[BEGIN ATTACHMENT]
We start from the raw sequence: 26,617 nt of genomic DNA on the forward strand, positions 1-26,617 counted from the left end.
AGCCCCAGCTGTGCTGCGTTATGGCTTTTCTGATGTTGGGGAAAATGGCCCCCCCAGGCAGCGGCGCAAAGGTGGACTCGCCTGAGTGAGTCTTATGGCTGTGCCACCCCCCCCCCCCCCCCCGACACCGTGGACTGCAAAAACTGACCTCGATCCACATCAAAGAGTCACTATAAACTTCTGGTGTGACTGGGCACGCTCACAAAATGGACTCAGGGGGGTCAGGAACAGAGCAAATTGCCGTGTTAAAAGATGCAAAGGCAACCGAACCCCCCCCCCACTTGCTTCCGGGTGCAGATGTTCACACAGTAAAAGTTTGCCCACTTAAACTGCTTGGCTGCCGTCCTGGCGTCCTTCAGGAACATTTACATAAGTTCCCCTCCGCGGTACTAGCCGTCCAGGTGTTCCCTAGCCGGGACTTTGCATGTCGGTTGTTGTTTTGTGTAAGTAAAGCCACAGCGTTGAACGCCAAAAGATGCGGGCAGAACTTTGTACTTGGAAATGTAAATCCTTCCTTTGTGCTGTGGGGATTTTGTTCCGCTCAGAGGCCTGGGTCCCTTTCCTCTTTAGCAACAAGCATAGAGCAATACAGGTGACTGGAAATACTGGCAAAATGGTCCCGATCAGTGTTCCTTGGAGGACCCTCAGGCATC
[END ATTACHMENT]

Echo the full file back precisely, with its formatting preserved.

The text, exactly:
We start from the raw sequence: 26,617 nt of genomic DNA on the forward strand, positions 1-26,617 counted from the left end.
AGCCCCAGCTGTGCTGCGTTATGGCTTTTCTGATGTTGGGGAAAATGGCCCCCCCAGGCAGCGGCGCAAAGGTGGACTCGCCTGAGTGAGTCTTATGGCTGTGCCACCCCCCCCCCCCCCCCCGACACCGTGGACTGCAAAAACTGACCTCGATCCACATCAAAGAGTCACTATAAACTTCTGGTGTGACTGGGCACGCTCACAAAATGGACTCAGGGGGGTCAGGAACAGAGCAAATTGCCGTGTTAAAAGATGCAAAGGCAACCGAACCCCCCCCCCACTTGCTTCCGGGTGCAGATGTTCACACAGTAAAAGTTTGCCCACTTAAACTGCTTGGCTGCCGTCCTGGCGTCCTTCAGGAACATTTACATAAGTTCCCCTCCGCGGTACTAGCCGTCCAGGTGTTCCCTAGCCGGGACTTTGCATGTCGGTTGTTGTTTTGTGTAAGTAAAGCCACAGCGTTGAACGCCAAAAGATGCGGGCAGAACTTTGTACTTGGAAATGTAAATCCTTCCTTTGTGCTGTGGGGATTTTGTTCCGCTCAGAGGCCTGGGTCCCTTTCCTCTTTAGCAACAAGCATAGAGCAATACAGGTGACTGGAAATACTGGCAAAATGGTCCCGATCAGTGTTCCTTGGAGGACCCTCAGGCATC